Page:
Primary Outcome Measures
- 1. Blood lipids - LDL-Cholesterol (LDL-C) [≥ 3 weeks]
LDL-C mean difference and 95%CIs in mmol/L
Secondary Outcome Measures
- 2. Blood lipids - HDL-Cholesterol (HDL-C) [≥ 3 weeks]
HDL-C mean difference and 95% CI in mmol/L
- 3. Blood lipids - Triglycerides (TG) [≥ 3 weeks]
TG mean difference and 95% CI in mmol/L
- 4. Blood lipids - Non-HDL-Cholesterol (Non-HDL-C) [≥ 3 weeks]
Non-HDL-C mean difference and 95% CI in mmol/L
- 5. Blood lipids - Apolipoprotein B (Apo B) [≥ 3 weeks]
Apo B mean difference and 95% CI in g/L
Randomized controlled trials
Soy protein (Isolated soy protein and non-isolated soy protein) intervention
Non-soy protein containing comparator
Intervention duration ≥ 3 weeks
Data for at least 1 outcome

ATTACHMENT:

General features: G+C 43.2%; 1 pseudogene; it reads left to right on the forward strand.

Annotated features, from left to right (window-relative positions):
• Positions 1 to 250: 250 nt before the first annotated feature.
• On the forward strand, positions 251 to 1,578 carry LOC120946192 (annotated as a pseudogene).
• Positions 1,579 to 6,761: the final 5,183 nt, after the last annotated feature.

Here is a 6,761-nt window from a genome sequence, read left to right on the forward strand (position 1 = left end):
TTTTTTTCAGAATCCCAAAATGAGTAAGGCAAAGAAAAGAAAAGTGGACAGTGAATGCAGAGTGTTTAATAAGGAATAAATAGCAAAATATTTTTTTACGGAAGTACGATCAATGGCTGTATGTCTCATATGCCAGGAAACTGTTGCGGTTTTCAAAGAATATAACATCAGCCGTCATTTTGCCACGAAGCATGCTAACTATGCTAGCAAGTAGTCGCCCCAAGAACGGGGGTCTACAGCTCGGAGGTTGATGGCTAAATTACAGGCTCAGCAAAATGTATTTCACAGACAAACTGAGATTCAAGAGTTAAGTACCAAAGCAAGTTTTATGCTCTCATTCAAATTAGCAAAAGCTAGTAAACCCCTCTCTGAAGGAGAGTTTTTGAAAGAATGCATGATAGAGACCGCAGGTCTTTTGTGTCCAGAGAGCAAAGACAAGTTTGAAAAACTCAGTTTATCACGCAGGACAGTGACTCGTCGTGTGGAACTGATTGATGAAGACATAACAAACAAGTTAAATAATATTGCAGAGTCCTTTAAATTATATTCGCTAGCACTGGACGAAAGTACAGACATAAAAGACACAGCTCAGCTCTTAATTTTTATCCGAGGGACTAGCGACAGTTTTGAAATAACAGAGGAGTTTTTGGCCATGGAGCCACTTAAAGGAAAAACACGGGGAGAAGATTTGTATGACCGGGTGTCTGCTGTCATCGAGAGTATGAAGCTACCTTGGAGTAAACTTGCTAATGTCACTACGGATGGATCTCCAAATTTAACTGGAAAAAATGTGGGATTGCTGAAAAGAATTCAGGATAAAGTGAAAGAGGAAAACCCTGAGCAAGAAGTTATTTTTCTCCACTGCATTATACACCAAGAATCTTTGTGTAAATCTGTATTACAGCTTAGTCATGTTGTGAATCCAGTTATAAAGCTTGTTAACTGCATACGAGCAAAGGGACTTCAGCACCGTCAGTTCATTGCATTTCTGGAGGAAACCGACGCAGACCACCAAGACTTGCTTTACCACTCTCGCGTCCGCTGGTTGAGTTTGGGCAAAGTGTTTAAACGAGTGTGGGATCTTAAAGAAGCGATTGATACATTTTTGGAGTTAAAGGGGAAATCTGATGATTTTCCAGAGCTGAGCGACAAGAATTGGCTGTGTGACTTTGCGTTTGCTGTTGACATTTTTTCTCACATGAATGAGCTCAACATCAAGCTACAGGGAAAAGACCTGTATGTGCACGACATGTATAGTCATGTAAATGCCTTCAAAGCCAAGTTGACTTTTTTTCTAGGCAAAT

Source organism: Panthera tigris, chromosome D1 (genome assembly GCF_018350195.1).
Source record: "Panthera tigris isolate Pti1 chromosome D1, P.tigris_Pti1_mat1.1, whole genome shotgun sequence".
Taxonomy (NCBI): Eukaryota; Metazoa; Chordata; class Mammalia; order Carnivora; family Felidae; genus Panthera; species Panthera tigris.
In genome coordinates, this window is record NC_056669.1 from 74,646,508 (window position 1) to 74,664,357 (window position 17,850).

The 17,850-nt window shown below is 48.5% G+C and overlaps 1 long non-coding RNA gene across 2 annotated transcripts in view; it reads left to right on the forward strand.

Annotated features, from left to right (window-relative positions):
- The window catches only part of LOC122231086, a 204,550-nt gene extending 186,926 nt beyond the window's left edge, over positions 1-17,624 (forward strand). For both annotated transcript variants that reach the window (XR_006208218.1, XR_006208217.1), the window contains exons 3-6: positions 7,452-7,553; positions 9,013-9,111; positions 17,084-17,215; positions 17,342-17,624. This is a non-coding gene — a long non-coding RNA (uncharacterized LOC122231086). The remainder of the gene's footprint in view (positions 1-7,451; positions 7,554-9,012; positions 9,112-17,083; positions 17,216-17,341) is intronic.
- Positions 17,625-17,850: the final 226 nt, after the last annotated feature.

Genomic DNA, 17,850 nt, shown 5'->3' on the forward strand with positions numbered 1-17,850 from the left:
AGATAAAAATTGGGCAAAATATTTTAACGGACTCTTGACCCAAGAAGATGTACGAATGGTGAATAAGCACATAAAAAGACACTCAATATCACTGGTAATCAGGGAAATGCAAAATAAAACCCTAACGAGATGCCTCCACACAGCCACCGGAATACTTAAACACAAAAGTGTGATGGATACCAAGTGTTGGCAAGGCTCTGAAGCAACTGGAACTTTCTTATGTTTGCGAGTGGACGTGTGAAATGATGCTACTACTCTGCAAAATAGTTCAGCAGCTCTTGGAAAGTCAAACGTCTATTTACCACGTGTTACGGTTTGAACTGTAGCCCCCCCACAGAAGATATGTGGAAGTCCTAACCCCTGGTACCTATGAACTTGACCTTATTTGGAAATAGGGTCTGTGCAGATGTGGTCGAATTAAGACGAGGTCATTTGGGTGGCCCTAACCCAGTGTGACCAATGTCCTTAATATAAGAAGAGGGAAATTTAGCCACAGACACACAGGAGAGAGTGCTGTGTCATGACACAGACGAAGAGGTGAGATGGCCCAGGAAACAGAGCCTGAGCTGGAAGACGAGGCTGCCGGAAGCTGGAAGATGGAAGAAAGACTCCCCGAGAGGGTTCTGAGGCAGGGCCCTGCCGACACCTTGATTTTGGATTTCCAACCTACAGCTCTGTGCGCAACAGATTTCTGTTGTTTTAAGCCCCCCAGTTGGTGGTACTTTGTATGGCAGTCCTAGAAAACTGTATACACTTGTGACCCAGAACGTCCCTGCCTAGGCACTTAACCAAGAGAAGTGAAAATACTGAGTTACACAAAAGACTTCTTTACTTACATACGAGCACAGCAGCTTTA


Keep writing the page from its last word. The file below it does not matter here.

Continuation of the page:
Acute single-bolus feeding studies
Participants <18 years of age
Interventions of soy derivatives or extracts (i.e. soy oil, sterols, etc)
No quantification of soy protein in intervention
Lack of a suitable comparator (i.e. a comparator arm that contains soy protein)
Intervention duration < 3 weeks
No viable outcome data
Contacts and Locations
|1||The Toronto 3D (Diet, Digestive tract and Disease) Knowledge Synthesis and Clinical Trials Unit, Clinical Nutrition and Risk Factor Modification Centre, St. Micheal's Hospital||Toronto||Ontario||Canada||M5C 2T2|
Sponsors and Collaborators
- John Sievenpiper
- Principal Investigator: John L Sievenpiper, MD,PhD,FRCPC, University of Toronto
- Principal Investigator: David JA Jenkins, MD,DSc,FRSC, University of Toronto
- Study Chair: Cyril WC Kendall, PhD, University of Toronto
- Study Chair: Alan Barclay, PhD, University of Sydney
Study Documents (Full-Text)None provided.
- Dupont - Soy protein/ISP